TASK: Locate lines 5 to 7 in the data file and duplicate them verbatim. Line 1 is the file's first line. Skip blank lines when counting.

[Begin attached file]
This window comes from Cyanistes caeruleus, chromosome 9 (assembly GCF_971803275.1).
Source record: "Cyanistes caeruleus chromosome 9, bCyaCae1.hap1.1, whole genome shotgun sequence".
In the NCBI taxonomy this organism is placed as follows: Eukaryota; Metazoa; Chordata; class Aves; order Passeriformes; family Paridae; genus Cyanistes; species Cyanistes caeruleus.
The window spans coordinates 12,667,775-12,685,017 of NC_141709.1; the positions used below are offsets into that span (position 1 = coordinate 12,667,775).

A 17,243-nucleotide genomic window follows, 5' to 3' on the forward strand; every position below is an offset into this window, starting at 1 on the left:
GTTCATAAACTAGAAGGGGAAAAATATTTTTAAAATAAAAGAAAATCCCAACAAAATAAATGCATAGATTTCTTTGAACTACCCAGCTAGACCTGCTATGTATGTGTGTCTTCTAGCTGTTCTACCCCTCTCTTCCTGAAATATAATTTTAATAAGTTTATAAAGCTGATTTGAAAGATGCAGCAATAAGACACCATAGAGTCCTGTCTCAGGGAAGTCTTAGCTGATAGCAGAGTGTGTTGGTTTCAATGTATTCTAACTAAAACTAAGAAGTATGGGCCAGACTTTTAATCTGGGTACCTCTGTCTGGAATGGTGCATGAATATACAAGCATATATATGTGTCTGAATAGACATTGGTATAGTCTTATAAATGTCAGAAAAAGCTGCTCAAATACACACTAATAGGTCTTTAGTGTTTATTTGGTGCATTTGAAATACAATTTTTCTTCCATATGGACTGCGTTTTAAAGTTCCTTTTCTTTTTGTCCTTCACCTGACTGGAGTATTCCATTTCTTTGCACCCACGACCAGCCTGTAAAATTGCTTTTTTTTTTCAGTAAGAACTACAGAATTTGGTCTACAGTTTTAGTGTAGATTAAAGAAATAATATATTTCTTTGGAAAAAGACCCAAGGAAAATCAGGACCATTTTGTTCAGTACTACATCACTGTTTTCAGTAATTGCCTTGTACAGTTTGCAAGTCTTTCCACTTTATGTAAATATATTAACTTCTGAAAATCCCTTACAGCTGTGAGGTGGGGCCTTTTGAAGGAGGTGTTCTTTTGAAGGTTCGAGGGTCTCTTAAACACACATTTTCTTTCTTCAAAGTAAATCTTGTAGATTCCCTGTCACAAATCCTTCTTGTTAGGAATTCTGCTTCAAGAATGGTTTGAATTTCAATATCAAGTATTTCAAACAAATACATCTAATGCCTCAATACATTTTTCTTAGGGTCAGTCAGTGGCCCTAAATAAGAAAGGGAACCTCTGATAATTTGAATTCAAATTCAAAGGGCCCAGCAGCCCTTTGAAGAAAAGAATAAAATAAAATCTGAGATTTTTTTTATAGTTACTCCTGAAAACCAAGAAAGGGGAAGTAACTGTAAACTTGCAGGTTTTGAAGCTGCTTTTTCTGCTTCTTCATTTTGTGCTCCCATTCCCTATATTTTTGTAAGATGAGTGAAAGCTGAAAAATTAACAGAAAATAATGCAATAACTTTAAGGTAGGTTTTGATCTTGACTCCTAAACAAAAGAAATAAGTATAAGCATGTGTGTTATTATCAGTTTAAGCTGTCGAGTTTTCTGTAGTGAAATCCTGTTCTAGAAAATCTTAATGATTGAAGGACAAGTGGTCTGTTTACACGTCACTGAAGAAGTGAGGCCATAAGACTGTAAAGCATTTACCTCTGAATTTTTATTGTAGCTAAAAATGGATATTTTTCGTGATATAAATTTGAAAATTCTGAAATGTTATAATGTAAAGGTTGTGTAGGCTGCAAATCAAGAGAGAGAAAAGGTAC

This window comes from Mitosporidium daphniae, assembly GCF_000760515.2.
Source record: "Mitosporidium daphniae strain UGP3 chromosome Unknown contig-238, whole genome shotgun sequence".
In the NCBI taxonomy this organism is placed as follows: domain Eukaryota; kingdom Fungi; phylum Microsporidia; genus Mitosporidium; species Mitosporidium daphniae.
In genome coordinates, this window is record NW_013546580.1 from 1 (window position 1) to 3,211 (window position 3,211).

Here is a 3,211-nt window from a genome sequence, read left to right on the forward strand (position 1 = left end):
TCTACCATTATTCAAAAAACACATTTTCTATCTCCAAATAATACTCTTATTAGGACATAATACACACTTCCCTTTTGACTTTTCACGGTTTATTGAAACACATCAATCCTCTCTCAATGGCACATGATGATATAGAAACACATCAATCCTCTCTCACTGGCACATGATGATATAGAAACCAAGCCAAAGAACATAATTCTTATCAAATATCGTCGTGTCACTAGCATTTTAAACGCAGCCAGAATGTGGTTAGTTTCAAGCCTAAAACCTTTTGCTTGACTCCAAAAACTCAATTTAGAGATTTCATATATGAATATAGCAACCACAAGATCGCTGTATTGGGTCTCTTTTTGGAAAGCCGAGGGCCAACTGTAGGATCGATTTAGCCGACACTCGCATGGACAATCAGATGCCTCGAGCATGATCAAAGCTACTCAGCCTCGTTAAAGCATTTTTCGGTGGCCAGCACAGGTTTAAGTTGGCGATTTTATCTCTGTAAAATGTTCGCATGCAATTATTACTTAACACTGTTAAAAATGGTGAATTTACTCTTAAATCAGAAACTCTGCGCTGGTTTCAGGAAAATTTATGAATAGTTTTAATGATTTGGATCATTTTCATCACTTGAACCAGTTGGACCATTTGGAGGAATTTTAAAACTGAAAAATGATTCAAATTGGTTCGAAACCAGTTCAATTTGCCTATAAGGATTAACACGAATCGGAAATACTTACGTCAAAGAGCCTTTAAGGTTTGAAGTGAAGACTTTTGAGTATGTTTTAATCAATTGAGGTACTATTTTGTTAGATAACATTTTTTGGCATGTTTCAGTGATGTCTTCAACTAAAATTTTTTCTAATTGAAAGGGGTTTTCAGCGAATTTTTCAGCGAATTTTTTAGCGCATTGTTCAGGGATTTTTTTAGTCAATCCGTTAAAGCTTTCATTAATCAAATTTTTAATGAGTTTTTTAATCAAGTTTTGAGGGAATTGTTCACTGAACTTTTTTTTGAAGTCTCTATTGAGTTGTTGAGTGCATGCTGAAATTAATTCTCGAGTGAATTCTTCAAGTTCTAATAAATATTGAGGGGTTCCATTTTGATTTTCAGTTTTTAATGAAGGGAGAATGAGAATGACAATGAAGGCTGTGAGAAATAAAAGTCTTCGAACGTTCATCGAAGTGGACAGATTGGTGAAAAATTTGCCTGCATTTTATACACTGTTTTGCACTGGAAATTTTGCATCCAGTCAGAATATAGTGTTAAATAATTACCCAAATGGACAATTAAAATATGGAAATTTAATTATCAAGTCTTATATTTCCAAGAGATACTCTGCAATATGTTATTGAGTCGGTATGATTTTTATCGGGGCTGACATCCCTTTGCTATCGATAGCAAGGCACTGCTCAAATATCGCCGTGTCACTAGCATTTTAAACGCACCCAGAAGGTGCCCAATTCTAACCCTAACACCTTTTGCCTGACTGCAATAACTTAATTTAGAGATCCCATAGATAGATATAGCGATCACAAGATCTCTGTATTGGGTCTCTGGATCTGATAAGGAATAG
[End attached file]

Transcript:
A 17,243-nucleotide genomic window follows, 5' to 3' on the forward strand; every position below is an offset into this window, starting at 1 on the left:
GTTCATAAACTAGAAGGGGAAAAATATTTTTAAAATAAAAGAAAATCCCAACAAAATAAATGCATAGATTTCTTTGAACTACCCAGCTAGACCTGCTATGTATGTGTGTCTTCTAGCTGTTCTACCCCTCTCTTCCTGAAATATAATTTTAATAAGTTTATAAAGCTGATTTGAAAGATGCAGCAATAAGACACCATAGAGTCCTGTCTCAGGGAAGTCTTAGCTGATAGCAGAGTGTGTTGGTTTCAATGTATTCTAACTAAAACTAAGAAGTATGGGCCAGACTTTTAATCTGGGTACCTCTGTCTGGAATGGTGCATGAATATACAAGCATATATATGTGTCTGAATAGACATTGGTATAGTCTTATAAATGTCAGAAAAAGCTGCTCAAATACACACTAATAGGTCTTTAGTGTTTATTTGGTGCATTTGAAATACAATTTTTCTTCCATATGGACTGCGTTTTAAAGTTCCTTTTCTTTTTGTCCTTCACCTGACTGGAGTATTCCATTTCTTTGCACCCACGACCAGCCTGTAAAATTGCTTTTTTTTTTCAGTAAGAACTACAGAATTTGGTCTACAGTTTTAGTGTAGATTAAAGAAATAATATATTTCTTTGGAAAAAGACCCAAGGAAAATCAGGACCATTTTGTTCAGTACTACATCACTGTTTTCAGTAATTGCCTTGTACAGTTTGCAAGTCTTTCCACTTTATGTAAATATATTAACTTCTGAAAATCCCTTACAGCTGTGAGGTGGGGCCTTTTGAAGGAGGTGTTCTTTTGAAGGTTCGAGGGTCTCTTAAACACACATTTTCTTTCTTCAAAGTAAATCTTGTAGATTCCCTGTCACAAATCCTTCTTGTTAGGAATTCTGCTTCAAGAATGGTTTGAATTTCAATATCAAGTATTTCAAACAAATACATCTAATGCCTCAATACATTTTTCTTAGGGTCAGTCAGTGGCCCTAAATAAGAAAGGGAACCTCTGATAATTTGAATTCAAATTCAAAGGGCCCAGCAGCCCTTTGAAGAAAAGAATAAAATAAAATCTGAGATTTTTTTTATAGTTACTCCTGAAAACCAAGAAAGGGGAAGTAACTGTAAACTTGCAGGTTTTGAAGCTGCTTTTTCTGCTTCTTCATTTTGTGCTCCCATTCCCTATATTTTTGTAAGATGAGTGAAAGCTGAAAAATTAACAGAAAATAATGCAATAACTTTAAGGTAGGTTTTGATCTTGACTCCTAAACAAAAGAAATAAGTATAAGCATGTGTGTTATTATCAGTTTAAGCTGTCGAGTTTTCTGTAGTGAAATCCTGTTCTAGAAAATCTTAATGATTGAAGGACAAGTGGTCTGTTTACACGTCACTGAAGAAGTGAGGCCATAAGACTGTAAAGCATTTACCTCTGAATTTTTATTGTAGCTAAAAATGGATATTTTTCGTGATATAAATTTGAAAATTCTGAAATGTTATAATGTAAAGGTTGTGTAGGCTGCAAATCAAGAGAGAGAAAAGGTAC

This window comes from Mitosporidium daphniae, assembly GCF_000760515.2.